Just wanted to alert you to this great article by John Pomfret: The Split at the Heart of Chinese America. The article addresses affirmative action, Peter Liang, and all the other issues where there is a large split between recent Chinese immigrants and multi-generational ABC’s. It’s a really interesting article. John Pomfret is fluent in Chinese and has spent much of his career studying China.
I couldn’t stop watching the video above. It’s like victim porn. An old Asian dude called Uncle Pao gets jumped by a by a bunch of teenagers. Instead of reacting with “why are those violent thugs jumping my uncle,” Uncle Pao’s middle-aged nephew Leng Xiong takes the blame. Taking the side of the kids, he says that he’d like to know where “us as a community failed them.” He says that it could be dangerous if these kids ran into the “wrong person” and they had a Trayvon Martin type of situation. He finishes with, “How can we help you? Let us help you.” Y’all know what I’ve said about Protected Minorities and personal responsibility according to the media, but just so we’re on the same page, let me unpack this.
Well, so much for that.
This iteration of the comic book saw Black Panther and other black superheroes in the Marvel universe such as Luke Cage, Misty Knight, Storm and the former Avenger Manifold, trying to solve the death of a black woman named Ezra Keith who dies in police custody.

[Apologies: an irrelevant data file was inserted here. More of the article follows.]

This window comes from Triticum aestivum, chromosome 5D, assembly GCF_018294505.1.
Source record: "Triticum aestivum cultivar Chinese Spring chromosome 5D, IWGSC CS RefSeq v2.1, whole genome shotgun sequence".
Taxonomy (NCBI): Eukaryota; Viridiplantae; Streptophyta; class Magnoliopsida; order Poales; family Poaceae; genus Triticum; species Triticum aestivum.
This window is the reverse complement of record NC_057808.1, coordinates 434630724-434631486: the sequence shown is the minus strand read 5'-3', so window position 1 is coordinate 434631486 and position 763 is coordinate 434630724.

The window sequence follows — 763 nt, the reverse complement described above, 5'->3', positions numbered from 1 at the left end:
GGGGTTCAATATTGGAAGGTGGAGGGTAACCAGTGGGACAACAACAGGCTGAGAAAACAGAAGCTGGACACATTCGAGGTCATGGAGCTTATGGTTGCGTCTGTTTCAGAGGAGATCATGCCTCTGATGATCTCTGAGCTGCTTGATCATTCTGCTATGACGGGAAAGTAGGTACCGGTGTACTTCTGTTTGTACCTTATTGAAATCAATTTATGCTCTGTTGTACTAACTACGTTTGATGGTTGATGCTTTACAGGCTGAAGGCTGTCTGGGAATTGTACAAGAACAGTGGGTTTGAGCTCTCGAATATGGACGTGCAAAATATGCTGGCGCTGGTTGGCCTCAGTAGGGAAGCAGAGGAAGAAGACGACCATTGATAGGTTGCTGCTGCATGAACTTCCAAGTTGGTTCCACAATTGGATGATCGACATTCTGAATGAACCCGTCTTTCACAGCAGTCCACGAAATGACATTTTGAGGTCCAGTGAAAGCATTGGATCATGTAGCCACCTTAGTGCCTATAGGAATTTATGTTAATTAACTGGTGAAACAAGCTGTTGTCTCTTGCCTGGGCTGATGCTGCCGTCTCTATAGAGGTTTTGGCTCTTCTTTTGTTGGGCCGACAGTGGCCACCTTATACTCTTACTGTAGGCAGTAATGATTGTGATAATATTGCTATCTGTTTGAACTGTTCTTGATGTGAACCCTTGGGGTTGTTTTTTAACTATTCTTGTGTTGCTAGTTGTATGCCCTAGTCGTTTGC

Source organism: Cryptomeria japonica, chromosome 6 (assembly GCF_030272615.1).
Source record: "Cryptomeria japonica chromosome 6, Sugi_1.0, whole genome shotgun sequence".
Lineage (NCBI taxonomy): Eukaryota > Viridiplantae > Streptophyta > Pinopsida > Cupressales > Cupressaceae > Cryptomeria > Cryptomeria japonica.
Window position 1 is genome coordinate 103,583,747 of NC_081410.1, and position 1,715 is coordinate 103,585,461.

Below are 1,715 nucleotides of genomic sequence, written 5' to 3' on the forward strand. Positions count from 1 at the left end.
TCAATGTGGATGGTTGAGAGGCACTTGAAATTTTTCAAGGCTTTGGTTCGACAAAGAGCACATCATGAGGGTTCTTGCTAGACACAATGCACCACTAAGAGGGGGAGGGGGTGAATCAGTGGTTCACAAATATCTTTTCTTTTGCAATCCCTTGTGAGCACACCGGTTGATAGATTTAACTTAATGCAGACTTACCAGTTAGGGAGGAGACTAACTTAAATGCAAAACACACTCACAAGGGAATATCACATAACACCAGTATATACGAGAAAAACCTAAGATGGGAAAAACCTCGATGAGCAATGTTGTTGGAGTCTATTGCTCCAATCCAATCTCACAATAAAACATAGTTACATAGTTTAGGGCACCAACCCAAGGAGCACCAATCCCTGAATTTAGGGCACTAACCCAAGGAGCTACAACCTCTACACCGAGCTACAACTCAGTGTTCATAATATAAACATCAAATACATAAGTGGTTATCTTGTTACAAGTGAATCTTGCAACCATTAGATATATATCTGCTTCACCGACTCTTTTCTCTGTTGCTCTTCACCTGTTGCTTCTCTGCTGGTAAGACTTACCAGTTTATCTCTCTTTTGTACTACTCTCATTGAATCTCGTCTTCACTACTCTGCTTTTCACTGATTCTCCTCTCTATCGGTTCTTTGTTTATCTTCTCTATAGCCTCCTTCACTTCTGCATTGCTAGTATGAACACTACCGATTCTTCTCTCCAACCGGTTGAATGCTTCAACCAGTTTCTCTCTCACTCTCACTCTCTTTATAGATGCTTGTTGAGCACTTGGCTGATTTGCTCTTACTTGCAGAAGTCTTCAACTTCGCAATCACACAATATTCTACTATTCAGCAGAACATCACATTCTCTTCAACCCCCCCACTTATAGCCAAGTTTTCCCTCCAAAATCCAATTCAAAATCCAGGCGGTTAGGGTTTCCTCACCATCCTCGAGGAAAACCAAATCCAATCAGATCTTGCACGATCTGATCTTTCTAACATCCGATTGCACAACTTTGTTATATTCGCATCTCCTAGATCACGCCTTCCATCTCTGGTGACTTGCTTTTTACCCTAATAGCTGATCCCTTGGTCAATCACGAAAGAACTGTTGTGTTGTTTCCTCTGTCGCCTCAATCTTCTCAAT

Keith’s death is reminiscent of the real life death of Sandra Bland.
The comic book takes place in near-future New York, where Harlem is placed under martial law.
Read more: http://www.dailymail.co.uk/news/article-4508646/Marvel-cancels-Black-Lives-Matter-themed-comic-book.html#ixzz4hXWRIJmw
I just saw this on YouTube. It’s the trailer for a movie called The Thinning, and it looks like it’s a movie about a world where only people who pass a standardized test are allowed to live. An action/horror/dystopian movie about standardized tests, and not a single Asian onscreen (I think there’s one Asian woman in the last scene of the trailer, but she’s the only one). More significantly, there isn’t the anger and resentment that we see today against Asians and their test scores. I guess we already got thinned out.
This is one of the more interesting articles that I’ve recently seen. The author argues that homeownership has been one of the biggest drivers of inequality. Americans have most of their net worth in homes, and government incentives, such as housing loans and the mortgage interest deduction (MID), help people buy homes and artificially prop up housing prices.
I appreciated the history, but I’m not sure how much I agree with the opinions raised in this article. There are lots of benefits to owning a home. You can’t be evicted, a landlord can’t raise your rent, and you have a place for your family to live. Owning a home allows you to begin building a stable life for your family. You are guaranteed access to the schools in your neighborhood, and if you live in a neighborhood with good neighbors, you benefit from the social aspects. Homeownership also improves neighborhoods themselves. When people have an investment in a location, they tend to take better care of it.